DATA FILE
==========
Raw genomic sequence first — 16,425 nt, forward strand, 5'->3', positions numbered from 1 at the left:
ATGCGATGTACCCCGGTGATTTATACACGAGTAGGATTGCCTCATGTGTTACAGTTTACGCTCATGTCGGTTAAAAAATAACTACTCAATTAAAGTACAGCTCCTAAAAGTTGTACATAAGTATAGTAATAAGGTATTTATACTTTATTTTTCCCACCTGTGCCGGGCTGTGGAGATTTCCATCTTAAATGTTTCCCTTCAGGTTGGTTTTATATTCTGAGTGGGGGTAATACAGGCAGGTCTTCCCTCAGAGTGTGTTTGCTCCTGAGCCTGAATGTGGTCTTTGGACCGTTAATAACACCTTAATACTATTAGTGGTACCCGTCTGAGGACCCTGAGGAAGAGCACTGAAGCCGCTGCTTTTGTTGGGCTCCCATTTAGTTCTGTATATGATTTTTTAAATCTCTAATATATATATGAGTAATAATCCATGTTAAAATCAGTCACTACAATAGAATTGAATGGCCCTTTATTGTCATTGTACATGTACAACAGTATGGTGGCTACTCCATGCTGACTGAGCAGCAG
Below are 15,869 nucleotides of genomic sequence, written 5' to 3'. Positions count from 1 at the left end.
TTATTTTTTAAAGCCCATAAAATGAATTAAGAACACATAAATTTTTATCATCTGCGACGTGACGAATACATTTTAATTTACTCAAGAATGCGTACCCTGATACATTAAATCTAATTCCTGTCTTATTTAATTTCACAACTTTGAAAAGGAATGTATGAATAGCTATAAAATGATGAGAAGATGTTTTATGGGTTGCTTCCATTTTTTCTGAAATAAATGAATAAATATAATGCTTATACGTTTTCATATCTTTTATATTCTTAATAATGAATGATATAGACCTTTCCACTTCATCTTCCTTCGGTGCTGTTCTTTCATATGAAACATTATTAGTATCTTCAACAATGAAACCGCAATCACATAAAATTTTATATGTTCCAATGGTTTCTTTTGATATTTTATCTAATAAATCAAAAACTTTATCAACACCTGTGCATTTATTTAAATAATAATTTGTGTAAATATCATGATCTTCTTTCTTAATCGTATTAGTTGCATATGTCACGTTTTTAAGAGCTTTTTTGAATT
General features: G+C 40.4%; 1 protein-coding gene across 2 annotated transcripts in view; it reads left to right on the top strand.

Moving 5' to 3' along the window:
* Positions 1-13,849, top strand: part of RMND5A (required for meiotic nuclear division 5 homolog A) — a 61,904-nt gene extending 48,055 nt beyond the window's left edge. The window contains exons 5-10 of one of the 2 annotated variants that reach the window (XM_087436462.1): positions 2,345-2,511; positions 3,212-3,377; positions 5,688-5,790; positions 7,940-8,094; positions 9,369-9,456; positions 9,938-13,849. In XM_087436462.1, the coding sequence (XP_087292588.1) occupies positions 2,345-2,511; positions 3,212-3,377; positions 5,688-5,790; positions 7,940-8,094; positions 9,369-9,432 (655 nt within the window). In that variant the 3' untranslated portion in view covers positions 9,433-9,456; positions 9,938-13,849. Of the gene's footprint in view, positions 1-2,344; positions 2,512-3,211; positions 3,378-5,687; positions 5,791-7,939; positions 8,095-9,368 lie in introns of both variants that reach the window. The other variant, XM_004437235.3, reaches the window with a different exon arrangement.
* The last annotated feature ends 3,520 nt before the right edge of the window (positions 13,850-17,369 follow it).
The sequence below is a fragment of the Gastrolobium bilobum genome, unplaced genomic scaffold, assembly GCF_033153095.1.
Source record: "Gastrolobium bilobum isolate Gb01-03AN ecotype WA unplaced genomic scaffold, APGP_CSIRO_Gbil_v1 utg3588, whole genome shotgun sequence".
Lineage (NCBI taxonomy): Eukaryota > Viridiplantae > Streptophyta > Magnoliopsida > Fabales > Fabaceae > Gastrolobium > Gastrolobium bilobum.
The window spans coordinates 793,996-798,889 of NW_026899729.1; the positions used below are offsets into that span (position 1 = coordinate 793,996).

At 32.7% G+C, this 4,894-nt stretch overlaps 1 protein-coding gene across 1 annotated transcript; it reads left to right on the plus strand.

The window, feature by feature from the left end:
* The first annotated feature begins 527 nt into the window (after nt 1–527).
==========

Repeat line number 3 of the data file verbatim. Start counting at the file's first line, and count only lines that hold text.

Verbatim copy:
Below are 15,869 nucleotides of genomic sequence, written 5' to 3'. Positions count from 1 at the left end.